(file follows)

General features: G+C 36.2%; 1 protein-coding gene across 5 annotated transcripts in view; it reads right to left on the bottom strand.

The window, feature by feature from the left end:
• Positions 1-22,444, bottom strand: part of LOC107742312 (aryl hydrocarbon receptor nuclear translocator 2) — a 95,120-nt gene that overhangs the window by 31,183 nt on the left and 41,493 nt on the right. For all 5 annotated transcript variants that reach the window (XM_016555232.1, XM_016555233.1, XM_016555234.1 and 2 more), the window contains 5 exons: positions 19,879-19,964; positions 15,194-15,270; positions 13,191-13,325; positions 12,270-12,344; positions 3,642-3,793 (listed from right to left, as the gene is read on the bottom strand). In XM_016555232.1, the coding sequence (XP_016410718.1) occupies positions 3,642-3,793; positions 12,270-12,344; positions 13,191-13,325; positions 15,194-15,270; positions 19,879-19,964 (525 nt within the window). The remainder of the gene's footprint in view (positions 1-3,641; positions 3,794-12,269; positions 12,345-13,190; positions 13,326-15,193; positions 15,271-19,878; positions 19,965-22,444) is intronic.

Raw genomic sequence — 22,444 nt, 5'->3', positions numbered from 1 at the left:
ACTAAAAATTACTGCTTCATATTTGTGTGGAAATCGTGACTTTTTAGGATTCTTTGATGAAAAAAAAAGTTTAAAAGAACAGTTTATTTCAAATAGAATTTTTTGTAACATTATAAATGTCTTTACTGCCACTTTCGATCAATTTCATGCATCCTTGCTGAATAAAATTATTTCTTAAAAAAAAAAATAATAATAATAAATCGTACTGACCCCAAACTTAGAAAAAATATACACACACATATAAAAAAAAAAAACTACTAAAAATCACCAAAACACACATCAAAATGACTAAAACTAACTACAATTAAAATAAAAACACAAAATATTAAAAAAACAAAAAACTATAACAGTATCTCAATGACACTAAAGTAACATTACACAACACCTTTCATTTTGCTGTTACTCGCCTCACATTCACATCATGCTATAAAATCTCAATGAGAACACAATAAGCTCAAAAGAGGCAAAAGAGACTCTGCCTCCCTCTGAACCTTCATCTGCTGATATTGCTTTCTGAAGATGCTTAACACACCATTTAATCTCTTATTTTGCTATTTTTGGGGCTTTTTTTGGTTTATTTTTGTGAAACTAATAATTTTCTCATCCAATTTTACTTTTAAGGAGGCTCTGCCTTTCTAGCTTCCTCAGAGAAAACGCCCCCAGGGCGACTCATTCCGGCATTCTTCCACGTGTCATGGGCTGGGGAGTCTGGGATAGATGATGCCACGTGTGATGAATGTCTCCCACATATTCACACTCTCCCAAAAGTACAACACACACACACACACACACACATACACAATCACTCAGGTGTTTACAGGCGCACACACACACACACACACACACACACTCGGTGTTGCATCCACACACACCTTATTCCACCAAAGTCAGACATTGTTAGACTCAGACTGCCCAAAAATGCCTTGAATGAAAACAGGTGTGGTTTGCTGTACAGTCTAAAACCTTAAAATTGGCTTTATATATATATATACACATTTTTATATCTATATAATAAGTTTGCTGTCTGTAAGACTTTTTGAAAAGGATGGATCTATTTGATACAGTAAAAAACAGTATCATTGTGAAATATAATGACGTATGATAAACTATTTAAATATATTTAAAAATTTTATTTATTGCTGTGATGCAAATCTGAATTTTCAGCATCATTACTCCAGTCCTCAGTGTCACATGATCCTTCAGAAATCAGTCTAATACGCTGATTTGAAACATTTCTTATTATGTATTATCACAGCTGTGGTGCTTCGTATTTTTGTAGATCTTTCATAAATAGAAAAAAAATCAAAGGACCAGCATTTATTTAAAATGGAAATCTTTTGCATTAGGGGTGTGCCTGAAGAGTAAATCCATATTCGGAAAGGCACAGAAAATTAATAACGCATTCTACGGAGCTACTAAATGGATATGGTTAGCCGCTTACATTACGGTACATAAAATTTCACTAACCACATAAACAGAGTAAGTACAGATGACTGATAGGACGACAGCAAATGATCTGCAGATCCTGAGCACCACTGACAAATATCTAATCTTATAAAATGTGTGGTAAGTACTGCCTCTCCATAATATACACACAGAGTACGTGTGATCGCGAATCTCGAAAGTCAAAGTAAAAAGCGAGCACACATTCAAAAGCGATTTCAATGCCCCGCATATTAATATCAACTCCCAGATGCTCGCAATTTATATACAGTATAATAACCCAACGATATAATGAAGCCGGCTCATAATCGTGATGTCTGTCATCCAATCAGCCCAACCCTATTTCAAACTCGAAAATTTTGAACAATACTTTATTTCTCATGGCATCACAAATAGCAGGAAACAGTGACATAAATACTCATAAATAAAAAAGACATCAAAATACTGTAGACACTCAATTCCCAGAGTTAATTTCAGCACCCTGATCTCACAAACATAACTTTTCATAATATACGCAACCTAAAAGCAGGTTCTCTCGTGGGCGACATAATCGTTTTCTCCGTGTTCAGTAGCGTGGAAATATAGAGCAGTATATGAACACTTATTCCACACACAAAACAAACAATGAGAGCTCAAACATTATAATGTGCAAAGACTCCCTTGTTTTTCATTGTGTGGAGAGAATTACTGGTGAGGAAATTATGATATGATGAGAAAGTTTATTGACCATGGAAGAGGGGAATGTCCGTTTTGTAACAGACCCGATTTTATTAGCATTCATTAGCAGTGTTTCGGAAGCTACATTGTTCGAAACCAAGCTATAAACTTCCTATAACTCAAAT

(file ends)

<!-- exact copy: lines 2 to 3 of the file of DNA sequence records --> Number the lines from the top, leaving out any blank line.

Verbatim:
The window, feature by feature from the left end:
• Positions 1-22,444, bottom strand: part of LOC107742312 (aryl hydrocarbon receptor nuclear translocator 2) — a 95,120-nt gene that overhangs the window by 31,183 nt on the left and 41,493 nt on the right. For all 5 annotated transcript variants that reach the window (XM_016555232.1, XM_016555233.1, XM_016555234.1 and 2 more), the window contains 5 exons: positions 19,879-19,964; positions 15,194-15,270; positions 13,191-13,325; positions 12,270-12,344; positions 3,642-3,793 (listed from right to left, as the gene is read on the bottom strand). In XM_016555232.1, the coding sequence (XP_016410718.1) occupies positions 3,642-3,793; positions 12,270-12,344; positions 13,191-13,325; positions 15,194-15,270; positions 19,879-19,964 (525 nt within the window). The remainder of the gene's footprint in view (positions 1-3,641; positions 3,794-12,269; positions 12,345-13,190; positions 13,326-15,193; positions 15,271-19,878; positions 19,965-22,444) is intronic.